New reforms to cut red tape and unlock productivity for UK farming sector

Plans to give tenant farmers more flexibility on how they run their business and when they retire.
calendar icon 18 March 2020
clock icon 4 minute read

Tenant farmers are set to benefit from greater flexibility in tenancy law under new plans to modernise legislation and boost productivity.

The government has today published the response to its consultation on agricultural tenancy law in England and confirmed it will amend the Agricultural Holdings Act (AHA) to make it fit for purpose in the 21st century. This will enable tenant farmers to be more productive and have greater freedom in their business planning.

Amendments include repealing the minimum succession retirement age of 65 to provide tenants with the flexibility to decide when it is right for them to retire and hand over the farm to the next generation.

A new dispute mechanism will also be introduced to enable AHA tenants to ask to vary restrictions in their tenancy agreements and make it easier for them to apply for the future Environmental Land Management scheme.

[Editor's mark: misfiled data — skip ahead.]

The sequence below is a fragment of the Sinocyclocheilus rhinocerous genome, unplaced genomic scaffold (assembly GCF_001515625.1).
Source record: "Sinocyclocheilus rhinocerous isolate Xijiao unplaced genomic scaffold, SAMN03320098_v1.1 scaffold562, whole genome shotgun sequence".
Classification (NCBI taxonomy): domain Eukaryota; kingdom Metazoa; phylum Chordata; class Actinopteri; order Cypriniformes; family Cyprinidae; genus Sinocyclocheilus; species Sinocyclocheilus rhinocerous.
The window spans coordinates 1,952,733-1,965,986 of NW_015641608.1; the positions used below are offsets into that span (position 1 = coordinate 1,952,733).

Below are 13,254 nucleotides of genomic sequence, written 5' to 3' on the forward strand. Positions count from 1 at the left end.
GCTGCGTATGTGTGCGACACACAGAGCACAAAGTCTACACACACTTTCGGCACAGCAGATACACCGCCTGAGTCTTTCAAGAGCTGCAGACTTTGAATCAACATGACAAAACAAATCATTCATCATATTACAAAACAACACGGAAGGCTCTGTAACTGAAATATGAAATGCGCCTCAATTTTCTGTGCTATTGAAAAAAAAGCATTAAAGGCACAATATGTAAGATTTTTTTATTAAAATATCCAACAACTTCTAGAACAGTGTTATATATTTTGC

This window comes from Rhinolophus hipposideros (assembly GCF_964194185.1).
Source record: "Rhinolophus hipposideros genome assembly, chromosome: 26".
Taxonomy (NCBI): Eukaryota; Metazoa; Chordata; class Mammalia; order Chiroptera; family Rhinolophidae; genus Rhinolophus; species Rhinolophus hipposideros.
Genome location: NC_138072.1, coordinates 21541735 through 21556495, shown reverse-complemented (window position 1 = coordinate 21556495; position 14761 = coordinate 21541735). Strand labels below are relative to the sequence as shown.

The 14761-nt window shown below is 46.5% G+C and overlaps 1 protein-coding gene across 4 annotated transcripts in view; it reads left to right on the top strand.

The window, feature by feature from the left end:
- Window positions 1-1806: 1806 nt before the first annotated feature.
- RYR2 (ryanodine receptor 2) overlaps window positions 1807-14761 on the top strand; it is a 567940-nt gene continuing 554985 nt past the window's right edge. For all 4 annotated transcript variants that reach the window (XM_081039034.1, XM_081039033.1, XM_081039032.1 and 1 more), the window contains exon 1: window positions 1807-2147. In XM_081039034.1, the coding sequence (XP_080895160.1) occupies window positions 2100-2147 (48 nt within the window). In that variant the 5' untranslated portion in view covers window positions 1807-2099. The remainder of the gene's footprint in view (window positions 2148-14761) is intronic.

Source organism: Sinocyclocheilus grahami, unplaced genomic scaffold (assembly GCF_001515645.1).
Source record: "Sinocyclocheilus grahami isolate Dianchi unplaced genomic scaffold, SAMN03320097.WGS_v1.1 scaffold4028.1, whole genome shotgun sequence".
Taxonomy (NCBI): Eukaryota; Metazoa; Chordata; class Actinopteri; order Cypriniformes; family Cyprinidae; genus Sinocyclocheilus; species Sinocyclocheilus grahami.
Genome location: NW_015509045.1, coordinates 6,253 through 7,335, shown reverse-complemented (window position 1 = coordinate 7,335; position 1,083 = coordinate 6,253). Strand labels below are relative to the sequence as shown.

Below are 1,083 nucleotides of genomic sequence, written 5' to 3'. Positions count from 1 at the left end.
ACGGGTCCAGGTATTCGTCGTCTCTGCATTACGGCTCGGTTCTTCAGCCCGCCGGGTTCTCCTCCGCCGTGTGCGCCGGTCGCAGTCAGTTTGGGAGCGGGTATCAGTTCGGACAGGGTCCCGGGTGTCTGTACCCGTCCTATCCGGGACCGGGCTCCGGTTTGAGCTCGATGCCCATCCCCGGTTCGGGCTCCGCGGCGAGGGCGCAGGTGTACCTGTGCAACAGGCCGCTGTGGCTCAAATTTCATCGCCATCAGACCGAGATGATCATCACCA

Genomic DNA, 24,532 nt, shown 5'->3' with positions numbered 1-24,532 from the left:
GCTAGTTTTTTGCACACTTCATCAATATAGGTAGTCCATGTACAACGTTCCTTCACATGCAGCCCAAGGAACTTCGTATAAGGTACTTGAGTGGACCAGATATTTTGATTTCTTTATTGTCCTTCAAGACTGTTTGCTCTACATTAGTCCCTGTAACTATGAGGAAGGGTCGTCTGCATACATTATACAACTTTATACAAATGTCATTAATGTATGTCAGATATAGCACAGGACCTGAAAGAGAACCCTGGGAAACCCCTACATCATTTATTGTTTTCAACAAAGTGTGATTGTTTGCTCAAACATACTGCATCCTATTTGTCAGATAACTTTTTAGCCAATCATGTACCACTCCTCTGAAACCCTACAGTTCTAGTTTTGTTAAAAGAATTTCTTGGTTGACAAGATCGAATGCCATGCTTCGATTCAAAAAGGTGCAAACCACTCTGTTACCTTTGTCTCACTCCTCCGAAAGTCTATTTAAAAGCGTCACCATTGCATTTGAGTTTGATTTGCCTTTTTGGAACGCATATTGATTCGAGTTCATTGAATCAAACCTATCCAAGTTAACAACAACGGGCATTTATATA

Farming Minister Victoria Prentis said: “Agricultural tenancies account for a third of all farmland in this country, so tackling barriers to productivity for the tenanted sector is vital for unlocking the potential of the farming industry as a whole.

“We know that our tenant farmers are some of the most engaged and innovative in the sector and it is high time that we modernise outdated legislation so that it is fit for today’s farmers and their families.

“I am pleased that we have already been able to incorporate some of these proposals into our landmark Agriculture Bill and look forward to working closely with industry to continue supporting this vibrant sector.”

The government consulted the sector on these changes 2019, when it launched a 12-week consultation on proposals that would remove current barriers to productivity.

This built on the work of the Tenancy Reform Industry Group (TRIG), who previously provided government with advice on key policy priorities for the tenanted sector in the design of the country’s future agricultural system.

These amendments correspond with proposals receiving broad support from consultation responses and have been included within the government’s landmark Agriculture Bill introduced to Parliament earlier this year.

The government response also sets out next steps for the proposals, as well as summarising the responses to the call for evidence.

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